Do you remember that childhood game called “Freeze”? If only we could play it now with the world in which our nonprofits operate. “Freeze,” I’d yell, when it comes time to create a strategic plan — “Stop moving, we have to plan.” After all, setting direction for the organization is one of the board’s primary responsibilities. But no, there’s no freezing the world today. The “new normal” is change — fast paced, constant, and, at times, unpredictable. In fact, organizations that do attempt to stop the world while creating a strategic plan usually end up with credenza ware — a document that sits on the credenza collecting dust until the time comes to create another plan.
It’s not surprising to me that BoardSource’s new study, Leading with Intent: A National Index of Nonprofit Board Practices, found that boards are doing only a mediocre job at monitoring programs and setting direction. It’s hard to do when the external environment in which our organizations operate won’t stand still for a moment.
In today’s new normal, the key to successful strategic planning is to do a little changing ourselves — to approach strategic planning not as an event or a means to an end but rather as a dynamic, ongoing learning process or cycle.
The process begins with board and staff co-creating an aspirational vision that answers what has become the iconic and ubiquitous Gandhi question: What is the change we want to see in the world? From there, it moves forward with intentionality.
Learning occurs in many ways:
Questioning our board and staff members, clients, and important thinkers, funders, and partners (via interviews, surveys, and today social media as well) and truly listening to what they say, being mindful of our own biases. I recommend the following two lines of inquiry:
- Strategic impact questions that go directly to what the organization has been doing: What is our core work? How well is our organization performing — programmatically, financially, and administratively? Are we making a difference? How do we know? Who else does our work, and are we competing for the same funds?
- Generative questions that look at the work of the organization from a different angle: If we do X, what will we look like? What is the biggest gap between what we claim we are and what our actual performances or actions say we are?
Assessing: Did we reach our goal? What stood in the way? What propelled us forward? What measures support this assessment?
Researching: What do relevant studies — whether trend analysis, demographics, or research — tell us about the changing landscape (economic, social, and environmental) in which the organization operates?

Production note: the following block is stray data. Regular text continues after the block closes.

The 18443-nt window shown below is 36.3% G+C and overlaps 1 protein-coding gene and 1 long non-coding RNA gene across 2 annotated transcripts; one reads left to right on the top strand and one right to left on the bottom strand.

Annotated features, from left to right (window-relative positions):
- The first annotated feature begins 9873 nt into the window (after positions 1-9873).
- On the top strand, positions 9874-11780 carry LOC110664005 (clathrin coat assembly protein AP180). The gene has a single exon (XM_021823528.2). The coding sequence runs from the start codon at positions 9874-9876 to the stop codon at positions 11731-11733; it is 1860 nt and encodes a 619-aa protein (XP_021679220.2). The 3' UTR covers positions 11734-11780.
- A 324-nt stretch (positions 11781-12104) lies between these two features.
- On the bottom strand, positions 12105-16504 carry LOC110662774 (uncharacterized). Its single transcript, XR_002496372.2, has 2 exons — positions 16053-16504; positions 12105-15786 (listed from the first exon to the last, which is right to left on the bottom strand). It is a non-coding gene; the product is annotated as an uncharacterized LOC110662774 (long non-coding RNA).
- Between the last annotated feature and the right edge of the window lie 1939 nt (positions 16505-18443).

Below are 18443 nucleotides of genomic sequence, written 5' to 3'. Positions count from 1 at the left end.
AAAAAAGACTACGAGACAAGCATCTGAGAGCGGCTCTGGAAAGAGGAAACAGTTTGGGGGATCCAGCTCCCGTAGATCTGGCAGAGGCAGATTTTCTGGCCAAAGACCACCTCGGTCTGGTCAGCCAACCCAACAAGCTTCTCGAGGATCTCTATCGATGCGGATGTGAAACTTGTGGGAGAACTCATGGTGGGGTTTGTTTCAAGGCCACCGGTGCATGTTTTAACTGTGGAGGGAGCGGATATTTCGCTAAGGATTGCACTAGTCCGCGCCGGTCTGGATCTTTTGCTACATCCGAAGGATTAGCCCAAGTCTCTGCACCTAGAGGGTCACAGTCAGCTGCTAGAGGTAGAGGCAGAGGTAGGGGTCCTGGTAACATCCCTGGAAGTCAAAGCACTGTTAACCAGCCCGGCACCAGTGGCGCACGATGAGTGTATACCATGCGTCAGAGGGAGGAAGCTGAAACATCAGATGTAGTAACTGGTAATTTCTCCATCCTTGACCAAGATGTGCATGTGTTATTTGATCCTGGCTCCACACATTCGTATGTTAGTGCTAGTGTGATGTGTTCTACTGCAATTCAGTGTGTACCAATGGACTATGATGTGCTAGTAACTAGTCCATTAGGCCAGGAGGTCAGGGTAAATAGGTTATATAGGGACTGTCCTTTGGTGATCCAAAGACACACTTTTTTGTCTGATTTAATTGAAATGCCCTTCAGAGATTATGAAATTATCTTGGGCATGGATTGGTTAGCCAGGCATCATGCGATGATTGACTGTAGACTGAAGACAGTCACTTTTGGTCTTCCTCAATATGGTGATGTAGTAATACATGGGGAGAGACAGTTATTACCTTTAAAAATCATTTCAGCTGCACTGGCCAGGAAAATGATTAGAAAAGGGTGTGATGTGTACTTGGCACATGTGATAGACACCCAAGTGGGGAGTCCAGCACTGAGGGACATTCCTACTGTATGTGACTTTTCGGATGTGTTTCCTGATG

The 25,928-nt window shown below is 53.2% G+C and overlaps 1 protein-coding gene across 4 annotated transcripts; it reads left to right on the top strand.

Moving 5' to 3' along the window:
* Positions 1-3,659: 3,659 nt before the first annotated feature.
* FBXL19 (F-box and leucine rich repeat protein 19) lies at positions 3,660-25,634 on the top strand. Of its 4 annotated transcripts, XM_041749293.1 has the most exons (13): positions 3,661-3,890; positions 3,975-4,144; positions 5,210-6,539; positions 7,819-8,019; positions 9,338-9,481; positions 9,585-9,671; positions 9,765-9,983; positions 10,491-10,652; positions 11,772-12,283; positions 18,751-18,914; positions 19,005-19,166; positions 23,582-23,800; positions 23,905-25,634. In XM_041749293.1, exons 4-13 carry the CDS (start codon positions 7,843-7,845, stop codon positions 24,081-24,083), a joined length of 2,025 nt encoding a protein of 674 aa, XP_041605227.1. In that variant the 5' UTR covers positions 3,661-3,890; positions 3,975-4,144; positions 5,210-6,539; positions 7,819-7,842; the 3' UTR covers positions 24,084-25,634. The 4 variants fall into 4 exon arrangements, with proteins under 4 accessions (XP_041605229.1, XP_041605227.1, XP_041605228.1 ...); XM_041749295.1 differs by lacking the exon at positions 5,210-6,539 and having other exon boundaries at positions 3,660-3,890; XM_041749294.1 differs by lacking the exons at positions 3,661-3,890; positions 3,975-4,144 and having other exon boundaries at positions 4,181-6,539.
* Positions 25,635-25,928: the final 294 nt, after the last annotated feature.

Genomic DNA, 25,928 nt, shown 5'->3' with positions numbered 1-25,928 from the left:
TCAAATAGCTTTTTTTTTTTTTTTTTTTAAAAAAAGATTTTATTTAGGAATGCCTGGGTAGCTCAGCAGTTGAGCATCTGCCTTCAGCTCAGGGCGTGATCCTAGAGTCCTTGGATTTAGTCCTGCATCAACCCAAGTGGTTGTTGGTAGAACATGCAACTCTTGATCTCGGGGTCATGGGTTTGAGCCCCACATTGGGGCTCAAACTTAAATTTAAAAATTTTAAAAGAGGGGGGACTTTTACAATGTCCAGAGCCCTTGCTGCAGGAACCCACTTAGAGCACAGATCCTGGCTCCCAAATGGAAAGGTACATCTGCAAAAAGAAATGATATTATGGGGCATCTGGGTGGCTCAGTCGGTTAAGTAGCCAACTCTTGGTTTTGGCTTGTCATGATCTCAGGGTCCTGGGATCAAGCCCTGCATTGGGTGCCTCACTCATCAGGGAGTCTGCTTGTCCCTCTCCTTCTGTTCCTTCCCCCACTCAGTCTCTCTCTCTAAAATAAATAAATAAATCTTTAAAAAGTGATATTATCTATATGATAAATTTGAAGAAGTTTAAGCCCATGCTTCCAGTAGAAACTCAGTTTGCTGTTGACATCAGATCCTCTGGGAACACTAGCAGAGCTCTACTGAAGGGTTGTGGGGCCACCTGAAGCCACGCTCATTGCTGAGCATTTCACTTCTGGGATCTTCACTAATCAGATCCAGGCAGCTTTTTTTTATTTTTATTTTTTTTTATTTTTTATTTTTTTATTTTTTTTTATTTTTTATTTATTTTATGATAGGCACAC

Transforming knowledge into action: By asking strategic and generative questions, listening, assessing, and researching, we surface the needs, possibilities, strengths, weaknesses, opportunities, and signs of caution that should be addressed as we design our plan — one that we believe (based on our learning) and hope (based on our passion) will propel the organization toward its vision. As we identify and choose between different design elements or strategies, we know that nothing can be set in stone; our strategies must be adaptive to the changing reality, lend themselves to effective monitoring, and remain relevant and imperative. And if we later discover through monitoring that we aren’t meeting our strategic goals, then we ask more questions, we learn more, and we apply that learning to our design. Amending a design, a course of action, a plan, should become part of the board’s culture and ongoing oversight responsibilities.
I am reminded of a community organization where the board and staff designed a strategic plan with an ambitious goal — all of the community’s school-age children would receive all necessary vaccinations before the start of the school year. Funding was provided for clinics to administer the vaccines. Before the start of school, on the board-designated target date, the data showed that not many families had taken advantage of the free vaccines. This board convened to review the strategy. They asked the strategic impact and generative questions referenced above and listened without bias to the information they received. They learned that the strategy goal was still relevant and imperative but the delivery mechanism needed tweaking. As a result, they approved funding for the clinics to remain open on Saturdays and some evenings. Again, they monitored the results and again, they found they had fallen short. So, they got back up on the horse a third time, asking, listening, learning, and changing their plan yet again to include the purchase of a mobile clinic. Same strategy — ongoing learning, until they got the result they wanted and their community needed.
In today’s world, we must bring an adaptive capacity to the planning process. Our board culture of oversight must change as well. Look at that community organization — the board convened, continued to learn, and evolved the organization’s strategies as necessary. Continuous learning and non-static design must become the new normal for us. And the collective wisdom gained from the planning process will enable us to follow our vision; design for the challenges we seek to address; and implement, measure, learn, govern, adapt, and grow deliberately and strategically to meet and perhaps even anticipate the critical role our organizations will continue to have.